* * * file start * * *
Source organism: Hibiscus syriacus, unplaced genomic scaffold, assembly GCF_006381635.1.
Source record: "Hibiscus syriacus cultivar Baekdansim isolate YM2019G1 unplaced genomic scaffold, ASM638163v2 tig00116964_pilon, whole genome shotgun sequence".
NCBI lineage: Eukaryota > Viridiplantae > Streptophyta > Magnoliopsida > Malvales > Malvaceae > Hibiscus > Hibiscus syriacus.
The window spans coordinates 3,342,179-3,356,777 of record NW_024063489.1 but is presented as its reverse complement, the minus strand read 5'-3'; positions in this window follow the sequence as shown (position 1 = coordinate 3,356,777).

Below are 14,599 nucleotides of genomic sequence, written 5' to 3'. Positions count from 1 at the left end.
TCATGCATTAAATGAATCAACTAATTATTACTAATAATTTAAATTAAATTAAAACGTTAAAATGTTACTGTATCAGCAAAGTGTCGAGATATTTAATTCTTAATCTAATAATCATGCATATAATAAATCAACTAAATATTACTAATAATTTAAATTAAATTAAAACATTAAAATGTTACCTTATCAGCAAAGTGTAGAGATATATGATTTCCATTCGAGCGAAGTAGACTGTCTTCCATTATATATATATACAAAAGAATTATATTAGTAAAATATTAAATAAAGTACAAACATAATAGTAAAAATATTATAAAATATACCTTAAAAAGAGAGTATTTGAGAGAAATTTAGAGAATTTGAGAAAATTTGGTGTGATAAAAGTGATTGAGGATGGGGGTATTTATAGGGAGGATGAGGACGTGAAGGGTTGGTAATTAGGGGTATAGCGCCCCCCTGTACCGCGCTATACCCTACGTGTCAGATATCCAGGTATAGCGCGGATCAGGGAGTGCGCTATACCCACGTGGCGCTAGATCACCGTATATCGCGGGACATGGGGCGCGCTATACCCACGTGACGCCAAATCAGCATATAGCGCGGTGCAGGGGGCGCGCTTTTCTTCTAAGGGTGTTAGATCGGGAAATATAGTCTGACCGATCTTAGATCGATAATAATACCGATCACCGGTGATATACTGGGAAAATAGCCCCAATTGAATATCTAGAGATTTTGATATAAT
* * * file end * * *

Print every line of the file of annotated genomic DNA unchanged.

Source organism: Hibiscus syriacus, unplaced genomic scaffold, assembly GCF_006381635.1.
Source record: "Hibiscus syriacus cultivar Baekdansim isolate YM2019G1 unplaced genomic scaffold, ASM638163v2 tig00116964_pilon, whole genome shotgun sequence".
NCBI lineage: Eukaryota > Viridiplantae > Streptophyta > Magnoliopsida > Malvales > Malvaceae > Hibiscus > Hibiscus syriacus.
The window spans coordinates 3,342,179-3,356,777 of record NW_024063489.1 but is presented as its reverse complement, the minus strand read 5'-3'; positions in this window follow the sequence as shown (position 1 = coordinate 3,356,777).

Below are 14,599 nucleotides of genomic sequence, written 5' to 3'. Positions count from 1 at the left end.
TCATGCATTAAATGAATCAACTAATTATTACTAATAATTTAAATTAAATTAAAACGTTAAAATGTTACTGTATCAGCAAAGTGTCGAGATATTTAATTCTTAATCTAATAATCATGCATATAATAAATCAACTAAATATTACTAATAATTTAAATTAAATTAAAACATTAAAATGTTACCTTATCAGCAAAGTGTAGAGATATATGATTTCCATTCGAGCGAAGTAGACTGTCTTCCATTATATATATATACAAAAGAATTATATTAGTAAAATATTAAATAAAGTACAAACATAATAGTAAAAATATTATAAAATATACCTTAAAAAGAGAGTATTTGAGAGAAATTTAGAGAATTTGAGAAAATTTGGTGTGATAAAAGTGATTGAGGATGGGGGTATTTATAGGGAGGATGAGGACGTGAAGGGTTGGTAATTAGGGGTATAGCGCCCCCCTGTACCGCGCTATACCCTACGTGTCAGATATCCAGGTATAGCGCGGATCAGGGAGTGCGCTATACCCACGTGGCGCTAGATCACCGTATATCGCGGGACATGGGGCGCGCTATACCCACGTGACGCCAAATCAGCATATAGCGCGGTGCAGGGGGCGCGCTTTTCTTCTAAGGGTGTTAGATCGGGAAATATAGTCTGACCGATCTTAGATCGATAATAATACCGATCACCGGTGATATACTGGGAAAATAGCCCCAATTGAATATCTAGAGATTTTGATATAAT